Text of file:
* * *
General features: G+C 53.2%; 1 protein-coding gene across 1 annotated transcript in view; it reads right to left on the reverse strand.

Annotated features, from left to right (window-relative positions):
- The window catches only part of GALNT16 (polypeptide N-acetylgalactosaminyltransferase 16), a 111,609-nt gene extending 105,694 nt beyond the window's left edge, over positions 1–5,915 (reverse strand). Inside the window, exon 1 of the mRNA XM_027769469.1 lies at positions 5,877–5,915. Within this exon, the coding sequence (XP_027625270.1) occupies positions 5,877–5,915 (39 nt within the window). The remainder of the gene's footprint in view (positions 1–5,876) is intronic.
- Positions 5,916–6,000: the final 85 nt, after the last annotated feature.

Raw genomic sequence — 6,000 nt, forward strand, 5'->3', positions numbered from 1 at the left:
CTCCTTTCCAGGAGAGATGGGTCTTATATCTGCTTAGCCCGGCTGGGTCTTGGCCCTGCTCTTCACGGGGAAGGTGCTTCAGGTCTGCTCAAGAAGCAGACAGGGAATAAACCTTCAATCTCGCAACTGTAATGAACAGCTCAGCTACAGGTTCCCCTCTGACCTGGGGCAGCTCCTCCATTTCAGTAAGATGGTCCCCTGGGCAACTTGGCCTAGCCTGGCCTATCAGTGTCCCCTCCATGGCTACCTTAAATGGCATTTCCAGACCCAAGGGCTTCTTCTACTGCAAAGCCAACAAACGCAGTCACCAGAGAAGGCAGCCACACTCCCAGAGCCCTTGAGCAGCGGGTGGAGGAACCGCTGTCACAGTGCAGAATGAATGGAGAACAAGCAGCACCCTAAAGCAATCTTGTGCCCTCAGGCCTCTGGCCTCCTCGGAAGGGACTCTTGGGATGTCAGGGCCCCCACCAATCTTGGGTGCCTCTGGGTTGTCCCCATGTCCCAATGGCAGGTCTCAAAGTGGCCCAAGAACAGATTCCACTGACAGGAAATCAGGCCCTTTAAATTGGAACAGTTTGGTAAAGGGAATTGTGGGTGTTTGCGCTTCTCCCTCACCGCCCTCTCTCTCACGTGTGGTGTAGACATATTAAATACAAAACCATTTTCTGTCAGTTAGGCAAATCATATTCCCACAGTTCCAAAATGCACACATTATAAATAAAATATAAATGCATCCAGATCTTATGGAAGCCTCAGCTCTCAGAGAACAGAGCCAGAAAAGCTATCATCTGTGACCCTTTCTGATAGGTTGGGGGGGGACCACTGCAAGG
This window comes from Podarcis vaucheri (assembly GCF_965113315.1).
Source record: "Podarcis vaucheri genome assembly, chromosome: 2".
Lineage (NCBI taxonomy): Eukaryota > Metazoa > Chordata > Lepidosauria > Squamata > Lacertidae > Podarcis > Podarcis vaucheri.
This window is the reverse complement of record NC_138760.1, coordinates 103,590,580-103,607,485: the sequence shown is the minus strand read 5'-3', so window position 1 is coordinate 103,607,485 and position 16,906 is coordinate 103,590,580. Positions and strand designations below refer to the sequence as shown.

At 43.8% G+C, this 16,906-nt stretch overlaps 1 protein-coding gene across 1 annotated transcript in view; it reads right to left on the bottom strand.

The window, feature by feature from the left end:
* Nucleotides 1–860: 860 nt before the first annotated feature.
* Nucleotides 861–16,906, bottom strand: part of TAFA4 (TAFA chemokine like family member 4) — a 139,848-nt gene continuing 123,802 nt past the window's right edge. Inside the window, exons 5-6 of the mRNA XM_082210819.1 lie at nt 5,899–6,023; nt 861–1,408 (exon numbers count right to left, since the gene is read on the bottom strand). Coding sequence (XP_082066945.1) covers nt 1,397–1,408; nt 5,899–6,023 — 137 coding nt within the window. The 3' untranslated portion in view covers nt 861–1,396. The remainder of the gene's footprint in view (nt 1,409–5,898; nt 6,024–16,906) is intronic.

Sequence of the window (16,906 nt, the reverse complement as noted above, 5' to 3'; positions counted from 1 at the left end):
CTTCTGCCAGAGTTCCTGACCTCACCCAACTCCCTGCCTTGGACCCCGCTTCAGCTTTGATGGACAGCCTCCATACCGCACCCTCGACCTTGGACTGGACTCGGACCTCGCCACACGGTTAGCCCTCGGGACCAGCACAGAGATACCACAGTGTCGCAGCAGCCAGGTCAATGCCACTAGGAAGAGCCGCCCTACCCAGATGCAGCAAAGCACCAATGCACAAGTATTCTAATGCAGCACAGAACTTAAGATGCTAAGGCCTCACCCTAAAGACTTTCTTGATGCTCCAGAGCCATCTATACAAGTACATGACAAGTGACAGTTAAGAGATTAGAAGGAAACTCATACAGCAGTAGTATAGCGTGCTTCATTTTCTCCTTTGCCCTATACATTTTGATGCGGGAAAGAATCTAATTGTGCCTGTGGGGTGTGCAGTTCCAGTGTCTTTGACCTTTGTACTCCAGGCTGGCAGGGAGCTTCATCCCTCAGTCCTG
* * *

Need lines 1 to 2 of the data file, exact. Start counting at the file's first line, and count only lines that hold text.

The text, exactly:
General features: G+C 53.2%; 1 protein-coding gene across 1 annotated transcript in view; it reads right to left on the reverse strand.

Annotated features, from left to right (window-relative positions):